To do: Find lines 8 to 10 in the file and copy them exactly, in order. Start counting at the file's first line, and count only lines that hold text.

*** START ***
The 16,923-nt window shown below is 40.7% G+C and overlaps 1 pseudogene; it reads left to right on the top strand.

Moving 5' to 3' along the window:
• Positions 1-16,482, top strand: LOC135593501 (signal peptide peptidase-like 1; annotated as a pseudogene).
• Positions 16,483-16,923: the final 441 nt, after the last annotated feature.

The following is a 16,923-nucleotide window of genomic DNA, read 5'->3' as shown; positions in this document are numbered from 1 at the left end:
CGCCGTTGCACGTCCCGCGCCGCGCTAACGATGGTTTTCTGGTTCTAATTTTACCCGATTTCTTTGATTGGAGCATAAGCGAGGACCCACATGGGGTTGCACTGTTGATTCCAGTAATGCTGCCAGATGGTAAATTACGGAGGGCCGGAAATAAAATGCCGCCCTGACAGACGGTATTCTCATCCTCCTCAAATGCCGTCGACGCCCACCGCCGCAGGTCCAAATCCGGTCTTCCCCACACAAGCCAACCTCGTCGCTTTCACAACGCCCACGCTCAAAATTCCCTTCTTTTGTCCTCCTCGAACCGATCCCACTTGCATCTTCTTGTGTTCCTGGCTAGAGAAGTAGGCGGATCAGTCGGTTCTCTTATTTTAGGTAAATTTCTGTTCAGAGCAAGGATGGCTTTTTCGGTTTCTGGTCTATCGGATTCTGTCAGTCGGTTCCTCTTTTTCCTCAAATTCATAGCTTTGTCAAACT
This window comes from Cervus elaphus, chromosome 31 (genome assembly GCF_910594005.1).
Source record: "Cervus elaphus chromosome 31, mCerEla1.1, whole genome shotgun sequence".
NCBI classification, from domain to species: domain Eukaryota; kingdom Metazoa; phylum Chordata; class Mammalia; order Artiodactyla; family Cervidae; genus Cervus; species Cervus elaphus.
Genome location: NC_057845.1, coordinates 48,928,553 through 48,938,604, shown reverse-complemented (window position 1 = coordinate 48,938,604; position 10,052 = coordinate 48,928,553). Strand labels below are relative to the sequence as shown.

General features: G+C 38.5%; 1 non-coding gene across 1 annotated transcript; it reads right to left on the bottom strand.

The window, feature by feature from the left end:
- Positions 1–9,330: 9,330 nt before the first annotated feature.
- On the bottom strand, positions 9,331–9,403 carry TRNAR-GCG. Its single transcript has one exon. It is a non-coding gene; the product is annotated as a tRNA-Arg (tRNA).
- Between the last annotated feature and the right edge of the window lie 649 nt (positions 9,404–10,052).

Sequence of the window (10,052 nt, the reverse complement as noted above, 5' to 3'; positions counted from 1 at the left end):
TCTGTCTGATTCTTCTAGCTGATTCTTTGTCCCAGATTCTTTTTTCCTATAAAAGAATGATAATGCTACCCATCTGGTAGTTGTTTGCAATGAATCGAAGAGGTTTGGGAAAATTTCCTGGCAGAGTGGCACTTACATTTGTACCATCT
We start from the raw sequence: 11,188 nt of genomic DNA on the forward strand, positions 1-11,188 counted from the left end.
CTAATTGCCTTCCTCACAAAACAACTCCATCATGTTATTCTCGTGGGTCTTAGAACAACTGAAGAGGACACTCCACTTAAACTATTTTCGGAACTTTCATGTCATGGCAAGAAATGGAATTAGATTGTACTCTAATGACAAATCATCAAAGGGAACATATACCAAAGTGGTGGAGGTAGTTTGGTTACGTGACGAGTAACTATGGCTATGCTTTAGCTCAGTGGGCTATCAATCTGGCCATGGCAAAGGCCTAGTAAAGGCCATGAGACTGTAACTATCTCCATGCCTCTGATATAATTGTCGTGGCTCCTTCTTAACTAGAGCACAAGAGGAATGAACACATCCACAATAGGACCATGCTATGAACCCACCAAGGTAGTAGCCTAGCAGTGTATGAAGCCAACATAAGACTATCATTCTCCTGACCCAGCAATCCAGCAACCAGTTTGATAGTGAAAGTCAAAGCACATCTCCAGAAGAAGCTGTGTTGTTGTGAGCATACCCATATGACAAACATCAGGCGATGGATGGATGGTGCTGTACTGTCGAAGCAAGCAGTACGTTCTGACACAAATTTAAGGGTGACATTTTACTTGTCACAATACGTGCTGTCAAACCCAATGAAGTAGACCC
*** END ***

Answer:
Source record: "Cervus elaphus chromosome 31, mCerEla1.1, whole genome shotgun sequence".
NCBI classification, from domain to species: domain Eukaryota; kingdom Metazoa; phylum Chordata; class Mammalia; order Artiodactyla; family Cervidae; genus Cervus; species Cervus elaphus.
Genome location: NC_057845.1, coordinates 48,928,553 through 48,938,604, shown reverse-complemented (window position 1 = coordinate 48,938,604; position 10,052 = coordinate 48,928,553). Strand labels below are relative to the sequence as shown.